And I thought I was just a former Treasury staff economist with an unhealthy obsession with how the US is funding its enormous trade and current account deficits, and more willingness than most to spend time rummaging around central bank web pages.
The Marginal Revolution’s Tyler Cowen provide a fair -- and remarkably succinct -- summary of many of my views, though perhaps not DeLong’s. If only he would now help teach me how to play the options market...
I do worry about a country that imports 15% of GDP and exports a bit less than 10% of GDP -- especially if non-oil imports are growing faster than exports even when the the world economy is strong. I worry a bit more about the United States’ rapid external debt accumulation because the US external debt-to-export ratio is already close to 300% (400% is the level that did in Argentina). I generally worry less about current account deficits that stem from a surge in investment, especially a surge in investment in the export sector, and worry more about deficits that stem from rising consumption (relative to income) and structural government budget deficits. Current account deficits of close to 6% of GDP v. exports of 10% are somewhat unusual, deficits of that sized financed in part by selling ten year debt at 4.2% nominal interest rates are even more unusual.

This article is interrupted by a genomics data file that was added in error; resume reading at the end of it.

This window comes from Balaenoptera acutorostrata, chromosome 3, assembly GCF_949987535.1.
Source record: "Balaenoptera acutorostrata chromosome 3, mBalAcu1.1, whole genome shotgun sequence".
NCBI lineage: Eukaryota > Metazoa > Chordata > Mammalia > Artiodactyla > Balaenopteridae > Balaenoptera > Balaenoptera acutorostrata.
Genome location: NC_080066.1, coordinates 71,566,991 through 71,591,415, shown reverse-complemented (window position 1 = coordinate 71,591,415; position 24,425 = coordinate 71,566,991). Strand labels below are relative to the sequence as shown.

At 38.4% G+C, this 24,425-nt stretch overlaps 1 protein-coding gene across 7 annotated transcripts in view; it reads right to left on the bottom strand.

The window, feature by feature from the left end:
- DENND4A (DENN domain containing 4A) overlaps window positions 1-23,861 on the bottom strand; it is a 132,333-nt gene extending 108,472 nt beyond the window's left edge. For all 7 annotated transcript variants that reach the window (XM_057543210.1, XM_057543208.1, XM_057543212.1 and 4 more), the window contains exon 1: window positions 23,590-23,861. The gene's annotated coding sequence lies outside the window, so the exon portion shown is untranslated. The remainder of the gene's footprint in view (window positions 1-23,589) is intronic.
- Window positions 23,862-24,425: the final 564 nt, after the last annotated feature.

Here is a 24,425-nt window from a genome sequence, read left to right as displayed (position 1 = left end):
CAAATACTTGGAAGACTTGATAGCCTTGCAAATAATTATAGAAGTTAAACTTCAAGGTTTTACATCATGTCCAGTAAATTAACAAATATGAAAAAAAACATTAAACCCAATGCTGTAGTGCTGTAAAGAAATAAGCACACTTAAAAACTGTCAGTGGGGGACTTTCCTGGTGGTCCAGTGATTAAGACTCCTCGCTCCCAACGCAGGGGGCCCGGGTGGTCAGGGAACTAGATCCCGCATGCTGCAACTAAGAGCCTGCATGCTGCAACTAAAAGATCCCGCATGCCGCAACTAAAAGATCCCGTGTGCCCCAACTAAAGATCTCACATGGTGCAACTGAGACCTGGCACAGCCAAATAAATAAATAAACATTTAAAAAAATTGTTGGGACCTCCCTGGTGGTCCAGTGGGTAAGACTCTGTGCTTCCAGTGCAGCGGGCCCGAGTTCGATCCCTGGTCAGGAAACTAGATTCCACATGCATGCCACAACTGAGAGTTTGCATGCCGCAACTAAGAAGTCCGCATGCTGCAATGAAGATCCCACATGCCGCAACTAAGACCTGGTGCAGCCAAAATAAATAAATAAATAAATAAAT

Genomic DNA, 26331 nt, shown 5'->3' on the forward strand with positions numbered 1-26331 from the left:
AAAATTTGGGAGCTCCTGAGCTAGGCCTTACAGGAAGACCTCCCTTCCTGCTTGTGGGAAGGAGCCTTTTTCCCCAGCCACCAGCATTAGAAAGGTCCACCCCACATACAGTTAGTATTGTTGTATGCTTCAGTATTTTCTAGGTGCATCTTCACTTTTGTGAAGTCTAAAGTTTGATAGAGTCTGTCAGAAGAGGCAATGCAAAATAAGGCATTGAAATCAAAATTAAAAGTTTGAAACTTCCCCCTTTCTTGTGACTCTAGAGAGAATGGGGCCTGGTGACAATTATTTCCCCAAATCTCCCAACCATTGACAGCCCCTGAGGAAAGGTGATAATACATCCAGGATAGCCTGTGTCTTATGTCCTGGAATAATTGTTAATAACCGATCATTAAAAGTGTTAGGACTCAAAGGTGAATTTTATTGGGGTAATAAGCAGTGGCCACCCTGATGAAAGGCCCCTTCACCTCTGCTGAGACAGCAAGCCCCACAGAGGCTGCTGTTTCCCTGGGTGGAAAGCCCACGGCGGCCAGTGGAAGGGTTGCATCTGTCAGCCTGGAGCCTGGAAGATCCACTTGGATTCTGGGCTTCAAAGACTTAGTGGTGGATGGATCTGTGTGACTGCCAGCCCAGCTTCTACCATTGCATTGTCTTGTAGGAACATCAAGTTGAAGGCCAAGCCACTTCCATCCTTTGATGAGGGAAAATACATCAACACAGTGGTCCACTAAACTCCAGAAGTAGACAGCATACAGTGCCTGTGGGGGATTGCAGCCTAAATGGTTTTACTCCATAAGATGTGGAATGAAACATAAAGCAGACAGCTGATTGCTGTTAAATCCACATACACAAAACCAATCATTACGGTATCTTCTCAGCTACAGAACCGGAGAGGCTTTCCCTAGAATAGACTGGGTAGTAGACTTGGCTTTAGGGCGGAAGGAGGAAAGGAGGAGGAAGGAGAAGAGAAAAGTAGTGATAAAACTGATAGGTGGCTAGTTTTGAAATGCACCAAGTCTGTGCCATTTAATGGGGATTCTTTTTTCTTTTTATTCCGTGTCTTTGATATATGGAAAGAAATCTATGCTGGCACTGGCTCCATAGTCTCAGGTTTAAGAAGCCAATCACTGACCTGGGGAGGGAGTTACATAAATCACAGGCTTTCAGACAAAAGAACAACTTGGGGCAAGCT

Does that make me an Austrian? Or someone who takes external sustainability analysis seriously?